Book Review: "The Lost World"
Despite my not enjoying "Timeline" or "Jurassic Park", I decided to give Crichton another chance, mainly because I was curious to see what happened after the original dinosaur story. Less than fifty pages in, I already felt like I was in a constant state of eye rolling. (To Crichton's credit, this usually happens to me later in his books.)

So it turned out that Dr. Ian Malcolm actually survived. Should I be happy that my favorite character is back again? I should have been, but I wasn't. It was pretty clear that in "Jurassic Park", Malcolm died. Here are a couple of passages from that book:

*** (After talking about Hammond's death)

"What about Malcolm?" Grant said.

Muldoon shook his head.

Grant was too tired to feel much of anything.

*** (When they were under detainment by the Costa Rican government)

Under the circumstances, the government was not disposed to release survivors in a hurry. They did not even permit the burial of Hammond or Ian Malcolm.


You may be thinking, "Michael Crichton wrote both books, he must have known what was going on all along." Stephanie Meyer wrote all of the Twilight Saga. "Twilight" was not originally meant to be a series - it was meant to imply that at the end, Edward turned her into a vampire. Yes, I have no shame in comparing Crichton and Meyer with each other. My least favorite thing in fiction, whether it's movies, books, or television shows, is when the writers introduce a conflicting idea later in the story, or stray from their original intent. Especially with good actors or well-written characters, these spur-of-the-moment changes stand out to me like a puppy in a lion enclosure.

I was expecting a sequel from Crichton, but not just because I knew one existed. Because we got to get inside of John Hammond's head, we knew that dinosaurs escaped to and thrived on the mainland, and that the dinosaurs were breeding, it was obvious that the story itself (whether or not Crichton wrote it) hadn't ended. On the back of the book I'm reading, part of the summary includes, "There are rumors that something has survived..." Well, no shit, Sherlock. 

I hypothesize the reason Crichton decided to let Malcolm live is because not only was he popular in the book, but Jeff Goldblum immortalized the character in the movie. (The original book came out in 1990, the movie in 1993, and the sequel in 1995.) Malcolm became his cash cow.

Any enjoyment that could have come from the pre-island adventures in the book were pushed back because I couldn't get out of my head how forced it all was. The emphasis of "The Lost World" on Ian Malcolm reminded me of when sidekick characters become the headliners in movie sequels. The beginning wasn't necessarily bad, but it came off as fan service to Ian Malcolm fans. (As for how Ian Malcolm and Dr. Richard Levine became associates, it's not entirely clear, especially since it seemed like Malcolm wanted to push that man away.)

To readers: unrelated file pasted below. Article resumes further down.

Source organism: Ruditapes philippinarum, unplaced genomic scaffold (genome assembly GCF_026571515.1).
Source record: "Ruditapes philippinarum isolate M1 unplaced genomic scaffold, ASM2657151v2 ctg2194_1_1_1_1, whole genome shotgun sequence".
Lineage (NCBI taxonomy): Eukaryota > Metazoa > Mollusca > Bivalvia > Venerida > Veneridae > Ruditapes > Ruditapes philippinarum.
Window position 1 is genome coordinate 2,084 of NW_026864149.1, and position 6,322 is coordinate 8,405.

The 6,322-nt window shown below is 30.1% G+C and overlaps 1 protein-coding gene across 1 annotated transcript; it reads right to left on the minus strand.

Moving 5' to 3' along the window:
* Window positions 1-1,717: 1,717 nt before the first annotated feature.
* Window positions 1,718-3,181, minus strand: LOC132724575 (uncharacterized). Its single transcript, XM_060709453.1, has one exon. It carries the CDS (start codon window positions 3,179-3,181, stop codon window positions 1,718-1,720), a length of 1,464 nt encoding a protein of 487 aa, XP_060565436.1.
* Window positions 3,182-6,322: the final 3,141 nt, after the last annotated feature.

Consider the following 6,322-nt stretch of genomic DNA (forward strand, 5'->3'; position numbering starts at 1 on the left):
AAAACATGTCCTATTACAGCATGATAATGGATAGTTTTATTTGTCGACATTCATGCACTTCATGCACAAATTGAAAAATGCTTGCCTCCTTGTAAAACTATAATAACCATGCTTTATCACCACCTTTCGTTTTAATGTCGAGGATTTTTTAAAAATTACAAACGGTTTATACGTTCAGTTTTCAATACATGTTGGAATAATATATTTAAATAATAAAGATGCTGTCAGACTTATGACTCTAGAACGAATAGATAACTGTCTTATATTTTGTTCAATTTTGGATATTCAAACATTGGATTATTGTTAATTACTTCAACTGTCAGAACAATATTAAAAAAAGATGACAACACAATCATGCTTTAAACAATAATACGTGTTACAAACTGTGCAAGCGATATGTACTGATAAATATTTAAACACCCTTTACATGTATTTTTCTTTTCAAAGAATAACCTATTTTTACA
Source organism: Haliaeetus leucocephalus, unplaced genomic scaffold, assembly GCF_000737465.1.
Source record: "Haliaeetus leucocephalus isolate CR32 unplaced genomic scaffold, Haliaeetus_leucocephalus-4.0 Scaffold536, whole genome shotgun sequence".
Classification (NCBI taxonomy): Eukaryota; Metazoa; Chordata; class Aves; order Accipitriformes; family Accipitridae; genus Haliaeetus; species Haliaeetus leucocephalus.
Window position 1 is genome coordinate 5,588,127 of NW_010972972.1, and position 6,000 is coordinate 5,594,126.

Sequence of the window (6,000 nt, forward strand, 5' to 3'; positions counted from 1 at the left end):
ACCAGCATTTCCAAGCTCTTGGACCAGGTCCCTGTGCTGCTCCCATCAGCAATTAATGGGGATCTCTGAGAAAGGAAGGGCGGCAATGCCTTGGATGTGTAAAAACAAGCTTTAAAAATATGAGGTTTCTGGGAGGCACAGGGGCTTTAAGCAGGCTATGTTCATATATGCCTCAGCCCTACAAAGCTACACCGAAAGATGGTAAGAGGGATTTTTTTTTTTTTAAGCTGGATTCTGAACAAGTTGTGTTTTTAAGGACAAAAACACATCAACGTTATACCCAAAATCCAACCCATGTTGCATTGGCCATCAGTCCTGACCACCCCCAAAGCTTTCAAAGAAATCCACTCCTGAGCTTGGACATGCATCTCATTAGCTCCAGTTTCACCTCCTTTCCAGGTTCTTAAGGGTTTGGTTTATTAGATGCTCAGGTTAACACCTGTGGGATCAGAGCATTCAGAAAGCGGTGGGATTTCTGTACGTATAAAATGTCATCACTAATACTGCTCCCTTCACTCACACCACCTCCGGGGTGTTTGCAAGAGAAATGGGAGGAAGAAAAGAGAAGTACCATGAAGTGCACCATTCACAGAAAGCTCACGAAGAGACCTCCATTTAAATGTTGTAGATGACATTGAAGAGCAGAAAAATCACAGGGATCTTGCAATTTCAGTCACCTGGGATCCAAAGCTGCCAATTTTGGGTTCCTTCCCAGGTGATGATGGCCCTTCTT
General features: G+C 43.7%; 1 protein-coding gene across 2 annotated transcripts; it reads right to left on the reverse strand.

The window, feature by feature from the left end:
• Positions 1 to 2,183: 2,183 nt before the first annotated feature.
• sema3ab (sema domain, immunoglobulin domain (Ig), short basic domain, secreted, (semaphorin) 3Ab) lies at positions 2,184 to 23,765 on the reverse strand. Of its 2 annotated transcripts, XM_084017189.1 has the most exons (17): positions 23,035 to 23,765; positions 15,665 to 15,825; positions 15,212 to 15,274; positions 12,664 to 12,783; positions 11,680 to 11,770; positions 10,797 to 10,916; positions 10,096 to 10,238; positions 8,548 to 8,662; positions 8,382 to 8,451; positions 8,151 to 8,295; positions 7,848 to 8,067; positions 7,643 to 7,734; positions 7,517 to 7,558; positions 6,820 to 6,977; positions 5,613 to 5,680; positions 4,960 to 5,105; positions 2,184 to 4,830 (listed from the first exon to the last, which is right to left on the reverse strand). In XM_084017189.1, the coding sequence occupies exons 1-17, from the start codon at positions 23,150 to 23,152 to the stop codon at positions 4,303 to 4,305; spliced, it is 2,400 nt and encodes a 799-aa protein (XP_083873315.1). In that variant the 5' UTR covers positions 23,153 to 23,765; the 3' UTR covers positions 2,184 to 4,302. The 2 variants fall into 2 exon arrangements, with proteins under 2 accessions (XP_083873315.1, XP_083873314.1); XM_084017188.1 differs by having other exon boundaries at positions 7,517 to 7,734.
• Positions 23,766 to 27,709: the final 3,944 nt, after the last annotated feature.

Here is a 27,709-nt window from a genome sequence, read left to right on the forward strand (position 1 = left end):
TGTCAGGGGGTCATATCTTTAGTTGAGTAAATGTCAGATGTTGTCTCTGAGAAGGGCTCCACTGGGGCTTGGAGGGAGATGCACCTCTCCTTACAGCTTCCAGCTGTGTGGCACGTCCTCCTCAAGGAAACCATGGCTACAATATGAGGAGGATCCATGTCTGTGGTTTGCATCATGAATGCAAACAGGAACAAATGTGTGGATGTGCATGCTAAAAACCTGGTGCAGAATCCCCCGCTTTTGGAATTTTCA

As for the dinosaur adventures on the island, I liked that better than the original book's. The storyline with Dodgson and his "cronies" had potential - it offered an interesting collision between opposing groups, rather than another version of, "RUN FROM THE DINOSAURS!" However, even if Crichton had gone that route, it would have still annoyed me because of his writing of his villians. As I said in my review of "Jurassic Park," I tried imagining Dodgson with a top hat, monocle, and twirly mustache, but it didn't work. It seemed like Crichton offered enough character voice and/or description so I could put together a realistic image. Even that was a white, pudgy, middle-aged man, still a popular image for an evil corporatist. 

Dodgson and his cronies didn't have much of a purpose. I think Crichton just wanted to fulfill his strange bad guy morbid death fetish. And what a morbid death for Dodgson...

I have come to realize that Crichton's characters in books are practically the same. Just because he gave them somewhat of a background story and a few objectives doesn't mean that they were fleshed out. It's like there are "Crichton stock characters". Not only are the characters the same spanning his different books, whether they live or not is relatively easy to determine.

Crichton took another page out of the movie by making the two children in this book more useful. I agree with my roommate (although not quite to the extent that she does) that the children in the original movie were too convenient for the plot: "Yes, I'm a hacker!" "Yes, I know a lot about dinosaurs!" The children in "The Lost World" didn't bother me too much - better than another Lexi. However, I came to realize just how ridiculous most action movies with children are. Of course, the children would find some way to cause trouble, which I saw coming a mile away.

I was interested to see how the group would get rescued, and was disappointed when there wasn't anything after that.  The ending was very weak. I think I'm finished with Michael Crichton fiction indefinitely. I haven't enjoyed any of the three books I've read. Nevertheless, I'm open to trying out his nonfiction.

"Jurassic Park" review: